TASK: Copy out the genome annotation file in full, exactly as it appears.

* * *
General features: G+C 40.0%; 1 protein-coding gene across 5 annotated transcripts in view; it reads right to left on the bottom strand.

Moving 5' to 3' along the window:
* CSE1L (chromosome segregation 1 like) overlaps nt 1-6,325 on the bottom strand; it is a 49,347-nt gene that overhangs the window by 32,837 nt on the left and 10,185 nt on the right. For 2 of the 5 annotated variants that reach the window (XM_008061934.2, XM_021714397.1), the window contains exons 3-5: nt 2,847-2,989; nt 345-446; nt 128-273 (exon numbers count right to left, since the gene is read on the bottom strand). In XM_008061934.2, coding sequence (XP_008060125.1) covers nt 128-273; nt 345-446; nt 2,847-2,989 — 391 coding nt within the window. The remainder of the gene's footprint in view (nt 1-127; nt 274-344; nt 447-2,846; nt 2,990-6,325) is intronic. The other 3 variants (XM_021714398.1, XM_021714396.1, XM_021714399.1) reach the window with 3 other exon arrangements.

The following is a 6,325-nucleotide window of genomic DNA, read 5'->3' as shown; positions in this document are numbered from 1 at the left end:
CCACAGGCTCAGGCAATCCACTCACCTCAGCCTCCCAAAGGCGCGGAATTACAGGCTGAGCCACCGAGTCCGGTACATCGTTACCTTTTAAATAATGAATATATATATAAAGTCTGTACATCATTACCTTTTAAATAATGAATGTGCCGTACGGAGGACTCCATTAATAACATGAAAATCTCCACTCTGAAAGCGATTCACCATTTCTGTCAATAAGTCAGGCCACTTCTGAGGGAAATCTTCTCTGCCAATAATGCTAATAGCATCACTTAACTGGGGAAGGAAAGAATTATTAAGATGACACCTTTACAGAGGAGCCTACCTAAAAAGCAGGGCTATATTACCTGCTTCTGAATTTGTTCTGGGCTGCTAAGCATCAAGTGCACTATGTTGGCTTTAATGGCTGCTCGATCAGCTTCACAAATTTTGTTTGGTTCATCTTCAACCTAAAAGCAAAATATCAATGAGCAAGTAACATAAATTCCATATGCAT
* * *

General features: G+C 40.0%; 1 protein-coding gene across 5 annotated transcripts in view; it reads right to left on the bottom strand.

Moving 5' to 3' along the window:
* CSE1L (chromosome segregation 1 like) overlaps nt 1-6,325 on the bottom strand; it is a 49,347-nt gene that overhangs the window by 32,837 nt on the left and 10,185 nt on the right. For 2 of the 5 annotated variants that reach the window (XM_008061934.2, XM_021714397.1), the window contains exons 3-5: nt 2,847-2,989; nt 345-446; nt 128-273 (exon numbers count right to left, since the gene is read on the bottom strand). In XM_008061934.2, coding sequence (XP_008060125.1) covers nt 128-273; nt 345-446; nt 2,847-2,989 — 391 coding nt within the window. The remainder of the gene's footprint in view (nt 1-127; nt 274-344; nt 447-2,846; nt 2,990-6,325) is intronic. The other 3 variants (XM_021714398.1, XM_021714396.1, XM_021714399.1) reach the window with 3 other exon arrangements.

The following is a 6,325-nucleotide window of genomic DNA, read 5'->3' as shown; positions in this document are numbered from 1 at the left end:
CCACAGGCTCAGGCAATCCACTCACCTCAGCCTCCCAAAGGCGCGGAATTACAGGCTGAGCCACCGAGTCCGGTACATCGTTACCTTTTAAATAATGAATATATATATAAAGTCTGTACATCATTACCTTTTAAATAATGAATGTGCCGTACGGAGGACTCCATTAATAACATGAAAATCTCCACTCTGAAAGCGATTCACCATTTCTGTCAATAAGTCAGGCCACTTCTGAGGGAAATCTTCTCTGCCAATAATGCTAATAGCATCACTTAACTGGGGAAGGAAAGAATTATTAAGATGACACCTTTACAGAGGAGCCTACCTAAAAAGCAGGGCTATATTACCTGCTTCTGAATTTGTTCTGGGCTGCTAAGCATCAAGTGCACTATGTTGGCTTTAATGGCTGCTCGATCAGCTTCACAAATTTTGTTTGGTTCATCTTCAACCTAAAAGCAAAATATCAATGAGCAAGTAACATAAATTCCATATGCAT